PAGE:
Vishwaraj Sugar eyes expansion, to bring IPO by March

Written by feBureau | New Delhi | Updated: Jan 24 2013, 06:58am hrs
Karnataka-based Vishwaraj Sugar Industries is planning to double its cane-crushing capacity to 11,000 tonne per day, which will make it the first mill to go for expansion after the Rangarajan panel suggested complete de-regulation of the sugar sector in October. The company plans to hit the capital market in late February or March to raise R374 crore to fund the expansion, according to its executive director Mukesh Kumar.

The company will use the proceeds of the IPO for expansion, which includes doubling cane-crushing capacity from the current 5,500 TCD (tonne crushed per day), Kumar said. The Securities and Exchange Board Of India, the capital market regulator, has already given its approval for the IPO, Kumar said.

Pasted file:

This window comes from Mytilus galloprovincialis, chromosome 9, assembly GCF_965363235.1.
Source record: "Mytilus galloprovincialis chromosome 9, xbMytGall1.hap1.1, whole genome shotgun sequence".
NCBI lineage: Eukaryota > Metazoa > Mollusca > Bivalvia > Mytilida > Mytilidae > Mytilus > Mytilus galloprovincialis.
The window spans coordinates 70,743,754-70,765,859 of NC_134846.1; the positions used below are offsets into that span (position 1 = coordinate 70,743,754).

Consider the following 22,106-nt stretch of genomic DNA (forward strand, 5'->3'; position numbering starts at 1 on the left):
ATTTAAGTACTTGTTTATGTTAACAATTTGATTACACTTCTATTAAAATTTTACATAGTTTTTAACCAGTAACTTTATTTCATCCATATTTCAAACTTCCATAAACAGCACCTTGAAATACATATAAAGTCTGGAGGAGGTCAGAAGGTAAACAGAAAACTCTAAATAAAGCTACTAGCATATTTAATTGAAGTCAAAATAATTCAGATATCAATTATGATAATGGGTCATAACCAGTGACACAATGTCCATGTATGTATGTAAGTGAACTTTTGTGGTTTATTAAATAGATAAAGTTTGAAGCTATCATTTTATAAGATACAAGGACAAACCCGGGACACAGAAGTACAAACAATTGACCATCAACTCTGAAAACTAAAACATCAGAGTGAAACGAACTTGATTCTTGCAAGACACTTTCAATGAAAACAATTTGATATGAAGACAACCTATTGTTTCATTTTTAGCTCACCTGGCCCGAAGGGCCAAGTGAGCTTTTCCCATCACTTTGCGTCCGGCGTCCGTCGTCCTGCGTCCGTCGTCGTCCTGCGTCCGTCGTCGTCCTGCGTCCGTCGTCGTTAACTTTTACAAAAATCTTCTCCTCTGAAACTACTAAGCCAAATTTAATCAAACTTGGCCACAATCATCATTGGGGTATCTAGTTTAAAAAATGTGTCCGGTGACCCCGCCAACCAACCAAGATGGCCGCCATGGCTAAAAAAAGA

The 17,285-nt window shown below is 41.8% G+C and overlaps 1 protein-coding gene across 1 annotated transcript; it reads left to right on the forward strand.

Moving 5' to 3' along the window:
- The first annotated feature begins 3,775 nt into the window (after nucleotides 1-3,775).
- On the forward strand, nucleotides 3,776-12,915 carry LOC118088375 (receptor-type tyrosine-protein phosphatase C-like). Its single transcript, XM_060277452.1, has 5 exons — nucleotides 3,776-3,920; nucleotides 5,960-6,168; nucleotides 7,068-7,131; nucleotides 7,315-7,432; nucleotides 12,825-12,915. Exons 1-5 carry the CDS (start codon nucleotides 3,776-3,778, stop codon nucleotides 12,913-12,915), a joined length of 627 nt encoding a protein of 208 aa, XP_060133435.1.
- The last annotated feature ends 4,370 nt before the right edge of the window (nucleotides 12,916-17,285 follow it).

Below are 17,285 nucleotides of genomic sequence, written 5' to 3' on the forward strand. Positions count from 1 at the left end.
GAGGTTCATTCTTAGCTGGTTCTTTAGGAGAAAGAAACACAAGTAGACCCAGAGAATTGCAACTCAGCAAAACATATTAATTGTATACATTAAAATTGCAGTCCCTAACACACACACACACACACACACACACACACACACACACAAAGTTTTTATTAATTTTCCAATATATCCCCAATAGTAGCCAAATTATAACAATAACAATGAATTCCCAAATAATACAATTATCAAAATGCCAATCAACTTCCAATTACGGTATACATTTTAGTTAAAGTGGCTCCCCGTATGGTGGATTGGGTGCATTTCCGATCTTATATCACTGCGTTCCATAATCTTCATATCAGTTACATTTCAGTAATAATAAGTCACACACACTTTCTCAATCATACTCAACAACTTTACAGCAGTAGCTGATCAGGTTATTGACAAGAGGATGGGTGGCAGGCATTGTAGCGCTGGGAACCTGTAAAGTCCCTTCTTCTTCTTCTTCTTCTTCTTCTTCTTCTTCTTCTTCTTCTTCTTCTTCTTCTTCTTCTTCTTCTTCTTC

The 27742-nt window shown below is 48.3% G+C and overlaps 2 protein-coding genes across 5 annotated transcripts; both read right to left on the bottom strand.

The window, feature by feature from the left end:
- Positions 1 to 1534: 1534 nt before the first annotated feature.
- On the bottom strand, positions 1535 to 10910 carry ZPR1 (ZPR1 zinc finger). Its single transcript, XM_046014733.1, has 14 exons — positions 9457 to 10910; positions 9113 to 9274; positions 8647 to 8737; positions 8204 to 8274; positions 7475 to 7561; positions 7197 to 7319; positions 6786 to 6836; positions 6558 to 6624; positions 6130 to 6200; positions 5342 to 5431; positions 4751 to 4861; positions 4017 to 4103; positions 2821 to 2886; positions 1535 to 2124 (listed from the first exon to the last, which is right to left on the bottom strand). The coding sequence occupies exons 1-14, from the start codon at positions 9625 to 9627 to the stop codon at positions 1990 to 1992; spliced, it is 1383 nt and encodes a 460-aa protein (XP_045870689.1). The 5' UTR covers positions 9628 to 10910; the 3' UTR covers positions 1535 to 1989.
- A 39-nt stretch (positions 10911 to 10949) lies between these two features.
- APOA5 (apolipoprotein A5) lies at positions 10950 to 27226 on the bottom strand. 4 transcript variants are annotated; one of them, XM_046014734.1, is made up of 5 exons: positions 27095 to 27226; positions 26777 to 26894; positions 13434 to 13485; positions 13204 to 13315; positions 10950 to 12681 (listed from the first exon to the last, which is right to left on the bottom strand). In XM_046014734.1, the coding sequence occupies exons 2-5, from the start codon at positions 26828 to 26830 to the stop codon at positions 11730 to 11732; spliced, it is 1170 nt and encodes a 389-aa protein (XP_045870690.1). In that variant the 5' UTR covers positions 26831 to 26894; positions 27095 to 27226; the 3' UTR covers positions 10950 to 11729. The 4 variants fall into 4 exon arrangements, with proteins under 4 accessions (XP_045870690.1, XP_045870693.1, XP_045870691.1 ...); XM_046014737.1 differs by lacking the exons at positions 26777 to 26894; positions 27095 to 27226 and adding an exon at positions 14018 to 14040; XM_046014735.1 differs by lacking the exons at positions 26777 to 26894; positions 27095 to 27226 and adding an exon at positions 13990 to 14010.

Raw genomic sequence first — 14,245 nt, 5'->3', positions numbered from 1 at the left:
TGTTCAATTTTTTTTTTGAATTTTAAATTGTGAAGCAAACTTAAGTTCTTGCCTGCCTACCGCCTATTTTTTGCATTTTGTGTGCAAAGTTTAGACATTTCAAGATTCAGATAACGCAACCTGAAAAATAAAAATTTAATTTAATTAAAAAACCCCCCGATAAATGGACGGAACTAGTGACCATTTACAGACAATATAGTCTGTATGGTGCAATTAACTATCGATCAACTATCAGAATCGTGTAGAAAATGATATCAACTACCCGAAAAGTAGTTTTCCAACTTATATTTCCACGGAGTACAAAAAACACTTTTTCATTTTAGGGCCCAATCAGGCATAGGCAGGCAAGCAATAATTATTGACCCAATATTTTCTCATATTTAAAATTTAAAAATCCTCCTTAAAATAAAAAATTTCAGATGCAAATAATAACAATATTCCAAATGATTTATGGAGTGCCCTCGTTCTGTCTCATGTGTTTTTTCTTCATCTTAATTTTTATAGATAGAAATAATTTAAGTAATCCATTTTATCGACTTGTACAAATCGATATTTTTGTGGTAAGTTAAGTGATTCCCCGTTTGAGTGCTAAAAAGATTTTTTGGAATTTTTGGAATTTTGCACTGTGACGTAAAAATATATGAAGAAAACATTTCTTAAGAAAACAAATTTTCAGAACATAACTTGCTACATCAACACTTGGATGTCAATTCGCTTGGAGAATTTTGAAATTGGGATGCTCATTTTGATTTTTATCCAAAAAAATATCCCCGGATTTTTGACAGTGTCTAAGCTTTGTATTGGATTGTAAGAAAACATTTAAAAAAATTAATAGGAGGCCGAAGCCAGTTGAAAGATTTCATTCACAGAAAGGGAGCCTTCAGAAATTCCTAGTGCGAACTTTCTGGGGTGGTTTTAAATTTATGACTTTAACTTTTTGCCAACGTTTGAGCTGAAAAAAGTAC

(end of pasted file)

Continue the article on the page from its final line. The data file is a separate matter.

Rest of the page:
The company also plans to almost treble its distillery capacity to 1,00,000 litres per day from the current 35,000 litres. This will help it double its production capacity of Indian-made foreign liquor (IMFL) to 5,000 boxes a day, Kumar said. Vishwaraj Sugar would also use part of the IPO proceeds to expand its power co-generation capacity to 66 MW from the current 36 MW. At present, the company has surplus power of 22 MW, of which 14 MW is sold through Tata Power Trading Company while the balance is supplied to Hubli Electricity Supply Company. Kumar said the company would take a bank loan of R70 crore to meet its total expansion expenditure of R425 crore.

He said sugar mills in Karnataka are doing better than those in Uttar Pradesh and Maharashtra, thanks to high recovery rates and a reasonable cane purchase price. Vishwaraj Sugar has an association with farmers of 49 villages for assured cane supplies. The Rangarajan panel report has cretaed a feel-good factor... which is good for the industry in the long term, Kumar said.

The Rangarajan panel has recommended freedom for mills from the obligation of supplying subsidised sugar for state-run welfare programmes. It has suggested scrapping the monthly sugar sales quota fixed by the government and linking sugar price to that of cane and other by-products.